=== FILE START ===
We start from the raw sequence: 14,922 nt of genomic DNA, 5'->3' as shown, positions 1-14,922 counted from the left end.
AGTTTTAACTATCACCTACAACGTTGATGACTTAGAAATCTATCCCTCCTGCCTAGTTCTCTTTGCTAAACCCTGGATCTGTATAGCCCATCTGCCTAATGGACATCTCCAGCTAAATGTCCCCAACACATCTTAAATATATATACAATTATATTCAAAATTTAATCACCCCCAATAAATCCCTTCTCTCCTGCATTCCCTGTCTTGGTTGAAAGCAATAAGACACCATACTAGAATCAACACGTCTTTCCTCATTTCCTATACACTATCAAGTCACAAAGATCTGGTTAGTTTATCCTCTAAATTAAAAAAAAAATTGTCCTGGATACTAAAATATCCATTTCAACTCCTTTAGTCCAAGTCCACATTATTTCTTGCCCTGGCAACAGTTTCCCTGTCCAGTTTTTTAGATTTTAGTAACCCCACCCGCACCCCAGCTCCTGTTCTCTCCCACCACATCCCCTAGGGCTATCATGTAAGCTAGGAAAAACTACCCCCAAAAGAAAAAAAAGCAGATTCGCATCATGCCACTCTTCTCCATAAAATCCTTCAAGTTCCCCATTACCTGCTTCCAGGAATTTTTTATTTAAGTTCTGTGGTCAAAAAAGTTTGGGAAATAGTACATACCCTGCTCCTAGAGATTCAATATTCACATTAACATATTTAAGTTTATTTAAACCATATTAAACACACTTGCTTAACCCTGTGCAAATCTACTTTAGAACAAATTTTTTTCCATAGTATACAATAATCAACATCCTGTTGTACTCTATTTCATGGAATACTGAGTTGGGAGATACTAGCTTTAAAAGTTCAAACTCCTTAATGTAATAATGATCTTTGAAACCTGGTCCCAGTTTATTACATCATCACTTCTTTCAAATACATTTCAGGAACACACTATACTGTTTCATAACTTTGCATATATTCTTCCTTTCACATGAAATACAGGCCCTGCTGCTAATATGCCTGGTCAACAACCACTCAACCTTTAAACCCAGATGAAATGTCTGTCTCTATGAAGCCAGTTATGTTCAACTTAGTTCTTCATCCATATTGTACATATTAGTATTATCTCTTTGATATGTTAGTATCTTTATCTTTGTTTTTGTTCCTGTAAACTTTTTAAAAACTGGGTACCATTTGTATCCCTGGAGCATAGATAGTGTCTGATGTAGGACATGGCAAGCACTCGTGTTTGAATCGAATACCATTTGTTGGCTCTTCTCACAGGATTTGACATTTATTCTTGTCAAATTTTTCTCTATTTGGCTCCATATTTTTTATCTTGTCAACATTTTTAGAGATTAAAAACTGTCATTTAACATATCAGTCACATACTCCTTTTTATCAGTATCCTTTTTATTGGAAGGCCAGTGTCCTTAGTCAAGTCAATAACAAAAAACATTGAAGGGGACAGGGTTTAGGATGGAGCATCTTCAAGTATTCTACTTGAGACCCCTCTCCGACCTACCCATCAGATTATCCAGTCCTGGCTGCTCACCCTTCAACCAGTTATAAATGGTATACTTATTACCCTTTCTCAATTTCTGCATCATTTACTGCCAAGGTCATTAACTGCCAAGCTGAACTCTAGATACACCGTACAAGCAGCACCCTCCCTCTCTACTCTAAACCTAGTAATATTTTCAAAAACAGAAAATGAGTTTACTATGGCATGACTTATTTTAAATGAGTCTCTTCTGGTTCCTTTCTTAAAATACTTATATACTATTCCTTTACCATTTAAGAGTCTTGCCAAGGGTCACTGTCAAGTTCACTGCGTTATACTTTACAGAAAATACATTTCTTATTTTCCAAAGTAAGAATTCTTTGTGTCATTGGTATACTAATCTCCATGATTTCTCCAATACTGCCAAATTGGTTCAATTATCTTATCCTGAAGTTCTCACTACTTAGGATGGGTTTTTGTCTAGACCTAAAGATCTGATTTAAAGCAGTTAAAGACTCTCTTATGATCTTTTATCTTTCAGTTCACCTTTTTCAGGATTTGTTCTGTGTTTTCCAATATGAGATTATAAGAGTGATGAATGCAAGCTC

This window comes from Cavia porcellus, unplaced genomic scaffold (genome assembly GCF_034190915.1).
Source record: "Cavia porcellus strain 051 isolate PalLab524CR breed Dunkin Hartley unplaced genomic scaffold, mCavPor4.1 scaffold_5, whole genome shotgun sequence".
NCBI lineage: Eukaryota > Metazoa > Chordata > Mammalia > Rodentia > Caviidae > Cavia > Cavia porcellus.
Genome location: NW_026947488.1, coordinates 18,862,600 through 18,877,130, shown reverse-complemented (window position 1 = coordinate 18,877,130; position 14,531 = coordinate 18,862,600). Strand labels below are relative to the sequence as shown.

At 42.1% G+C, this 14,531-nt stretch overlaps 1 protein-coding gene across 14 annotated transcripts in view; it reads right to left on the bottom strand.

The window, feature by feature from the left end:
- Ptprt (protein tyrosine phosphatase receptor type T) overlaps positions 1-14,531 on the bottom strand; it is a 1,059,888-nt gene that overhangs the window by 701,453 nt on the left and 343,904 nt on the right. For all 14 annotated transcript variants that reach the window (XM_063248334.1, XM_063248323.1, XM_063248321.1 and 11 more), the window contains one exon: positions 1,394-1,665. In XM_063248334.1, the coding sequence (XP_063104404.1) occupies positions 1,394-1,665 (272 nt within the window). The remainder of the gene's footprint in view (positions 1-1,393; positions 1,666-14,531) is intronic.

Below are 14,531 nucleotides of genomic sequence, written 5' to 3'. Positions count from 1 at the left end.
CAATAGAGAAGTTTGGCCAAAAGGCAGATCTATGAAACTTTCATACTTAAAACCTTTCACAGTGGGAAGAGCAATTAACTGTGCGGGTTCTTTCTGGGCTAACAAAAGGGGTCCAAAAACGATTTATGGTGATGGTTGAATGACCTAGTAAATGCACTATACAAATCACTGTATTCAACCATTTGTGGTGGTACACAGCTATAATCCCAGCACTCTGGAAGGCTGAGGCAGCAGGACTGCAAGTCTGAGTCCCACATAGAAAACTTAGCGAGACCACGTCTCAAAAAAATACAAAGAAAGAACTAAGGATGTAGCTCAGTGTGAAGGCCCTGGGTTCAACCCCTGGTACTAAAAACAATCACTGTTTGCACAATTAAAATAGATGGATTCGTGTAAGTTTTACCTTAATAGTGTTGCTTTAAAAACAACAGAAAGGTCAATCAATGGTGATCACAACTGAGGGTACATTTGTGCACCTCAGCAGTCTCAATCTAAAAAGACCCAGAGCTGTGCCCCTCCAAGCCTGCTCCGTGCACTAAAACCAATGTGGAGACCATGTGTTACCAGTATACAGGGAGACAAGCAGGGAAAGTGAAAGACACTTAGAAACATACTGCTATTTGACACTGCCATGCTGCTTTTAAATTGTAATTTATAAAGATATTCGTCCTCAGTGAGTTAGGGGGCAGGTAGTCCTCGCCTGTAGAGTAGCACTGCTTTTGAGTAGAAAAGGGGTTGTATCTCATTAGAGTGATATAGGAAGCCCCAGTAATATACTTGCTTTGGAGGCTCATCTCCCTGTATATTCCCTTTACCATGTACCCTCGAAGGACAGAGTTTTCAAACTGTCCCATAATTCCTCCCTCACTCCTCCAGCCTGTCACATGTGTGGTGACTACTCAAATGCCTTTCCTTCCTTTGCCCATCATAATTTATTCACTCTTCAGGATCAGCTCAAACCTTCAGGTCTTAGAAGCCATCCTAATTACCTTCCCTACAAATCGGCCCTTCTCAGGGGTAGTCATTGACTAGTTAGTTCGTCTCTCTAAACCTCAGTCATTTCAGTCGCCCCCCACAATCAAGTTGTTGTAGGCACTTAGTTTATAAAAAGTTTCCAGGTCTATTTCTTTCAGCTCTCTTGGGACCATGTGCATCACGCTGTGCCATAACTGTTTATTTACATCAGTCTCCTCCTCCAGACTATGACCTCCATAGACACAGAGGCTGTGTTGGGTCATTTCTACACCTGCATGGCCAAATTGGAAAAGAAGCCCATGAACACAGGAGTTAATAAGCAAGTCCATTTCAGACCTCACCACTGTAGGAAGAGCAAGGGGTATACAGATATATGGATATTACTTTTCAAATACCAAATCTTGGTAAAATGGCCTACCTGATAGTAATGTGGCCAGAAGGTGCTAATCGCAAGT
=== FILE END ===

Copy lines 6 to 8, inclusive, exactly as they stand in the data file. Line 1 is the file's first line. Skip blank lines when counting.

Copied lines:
Genome location: NW_026947488.1, coordinates 18,862,600 through 18,877,130, shown reverse-complemented (window position 1 = coordinate 18,877,130; position 14,531 = coordinate 18,862,600). Strand labels below are relative to the sequence as shown.

At 42.1% G+C, this 14,531-nt stretch overlaps 1 protein-coding gene across 14 annotated transcripts in view; it reads right to left on the bottom strand.

The window, feature by feature from the left end: